China insurers post big profit gains, counter auto insurance worries

Fri Oct 25, 2013 8:27am EDT

* China Life Q3 net profit 7.5 bln yuan vs loss a year earlier

* Ping An Insurance Q3 net profit 5.4 bln yuan vs 2.1 bln yuan a year earlier

* Price competition pushes auto sector to verge of non-profitability

By Lawrence White

HONG KONG, Oct 25 (Reuters) - China's two biggest insurers reported huge gains in profitability as life premium incomes rose and returns on their financial market investments improved, offering some respite to worries about a sagging auto insurance market.

China Life Insurance Co Ltd , the world's biggest insurer by market value, swung to a third-quarter profit of 7.5 billion yuan ($1.23 billion) from a loss a year earlier. Smaller rival Ping An Insurance Group Co of China Ltd more than doubled its profit.

An increasingly less profitable auto insurance market is threatening to drag down insurers' results this year and the next, analysts say. That will disrupt the progress made in their life insurance business, the other earnings driver.

While China Life is not involved in auto insurance, business in that segment of the industry is important for smaller rivals Ping An, China Pacific Insurance Group Co Ltd and People's Insurance Company (Group) of China Ltd .

China's property and casualty (P&C) insurance sector, of which the auto insurance market accounts for some 70 percent, is on the verge of bleeding due to cut-throat competition and inflation, the analysts say.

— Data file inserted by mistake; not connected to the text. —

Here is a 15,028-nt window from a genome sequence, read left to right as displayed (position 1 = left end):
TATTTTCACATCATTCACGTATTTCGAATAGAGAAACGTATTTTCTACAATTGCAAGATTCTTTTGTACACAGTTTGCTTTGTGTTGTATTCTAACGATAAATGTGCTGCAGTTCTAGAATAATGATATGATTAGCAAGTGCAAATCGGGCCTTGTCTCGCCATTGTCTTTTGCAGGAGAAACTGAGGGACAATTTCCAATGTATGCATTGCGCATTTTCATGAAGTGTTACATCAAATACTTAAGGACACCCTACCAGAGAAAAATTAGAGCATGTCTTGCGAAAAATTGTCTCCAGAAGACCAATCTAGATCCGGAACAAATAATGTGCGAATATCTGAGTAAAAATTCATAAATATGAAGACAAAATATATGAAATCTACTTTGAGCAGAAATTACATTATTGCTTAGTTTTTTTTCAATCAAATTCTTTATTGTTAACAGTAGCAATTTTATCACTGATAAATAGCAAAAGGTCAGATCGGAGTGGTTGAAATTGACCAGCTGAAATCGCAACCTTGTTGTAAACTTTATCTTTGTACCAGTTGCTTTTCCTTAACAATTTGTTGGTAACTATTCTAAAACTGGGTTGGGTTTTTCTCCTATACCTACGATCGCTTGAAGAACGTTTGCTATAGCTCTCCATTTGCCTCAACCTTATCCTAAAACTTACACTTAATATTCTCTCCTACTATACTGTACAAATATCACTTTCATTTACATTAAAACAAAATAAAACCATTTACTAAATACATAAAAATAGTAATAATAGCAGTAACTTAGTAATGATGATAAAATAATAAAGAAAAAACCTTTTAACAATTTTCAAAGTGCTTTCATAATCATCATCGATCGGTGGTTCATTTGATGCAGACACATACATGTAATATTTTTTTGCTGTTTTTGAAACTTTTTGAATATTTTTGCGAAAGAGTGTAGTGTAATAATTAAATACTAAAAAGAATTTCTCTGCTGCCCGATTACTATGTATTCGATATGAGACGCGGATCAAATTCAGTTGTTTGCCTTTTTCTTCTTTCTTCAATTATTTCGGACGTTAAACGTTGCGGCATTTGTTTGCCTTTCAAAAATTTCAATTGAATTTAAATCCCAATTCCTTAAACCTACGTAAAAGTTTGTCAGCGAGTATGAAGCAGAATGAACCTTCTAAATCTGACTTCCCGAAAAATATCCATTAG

For auto insurers, their so-called combined ratio, which measures losses and expenses against premiums earned, is close to 100 percent, according to Morgan Stanley Research. When that number hits 100 percent, it means the sector is unprofitable.

"On the P&C side, underwriting results continue to deteriorate...the industry will report an underwriting loss in 2013," Linda Sun-Mattison of Bernstein research said in a note.

That trend is likely to continue next year. Insurers with too much cash on hand are incentivised to slash prices to try and win market share, but that will self-correct when the excess cash is spent, analysts say.

The insurers may find hope for the P&C sector in the Shanghai free trade zone. The FTZ, which covers an area of nearly 29 sq km on the eastern outskirts of the commercial hub, was inaugurated at the end of September.

Officials are promising a more open and streamlined environment for foreign firms to do business in China, along with the loosening of policies for a raft of service sectors.

The FTZ will spur development of marine, liability and health insurance, which will help insurers diversify their business away from the troubled auto sector, ratings agency Moody's said in a research note.

In the long run, insurers will also benefit from China's relaxation of regulations on guaranteed interest rates for life policies. Allowing insurers to set their own rates in response to market supply and demand should bolster the sector.

China Life's shares ended down 1.01 percent to HK$19.62 in Hong Kong trading on Friday, ahead of the company's earnings announcement. The stock has underperformed the Hang Seng Finance Index by 22.5 percent year to date.

Ping An fell 0.78 percent to HK$57.05. The shares have underperformed the same index by 12.4 percent so far this year. ($1 = 6.0820 Chinese yuan) (Reporting By Lawrence White; Editing by Ryan Woo)

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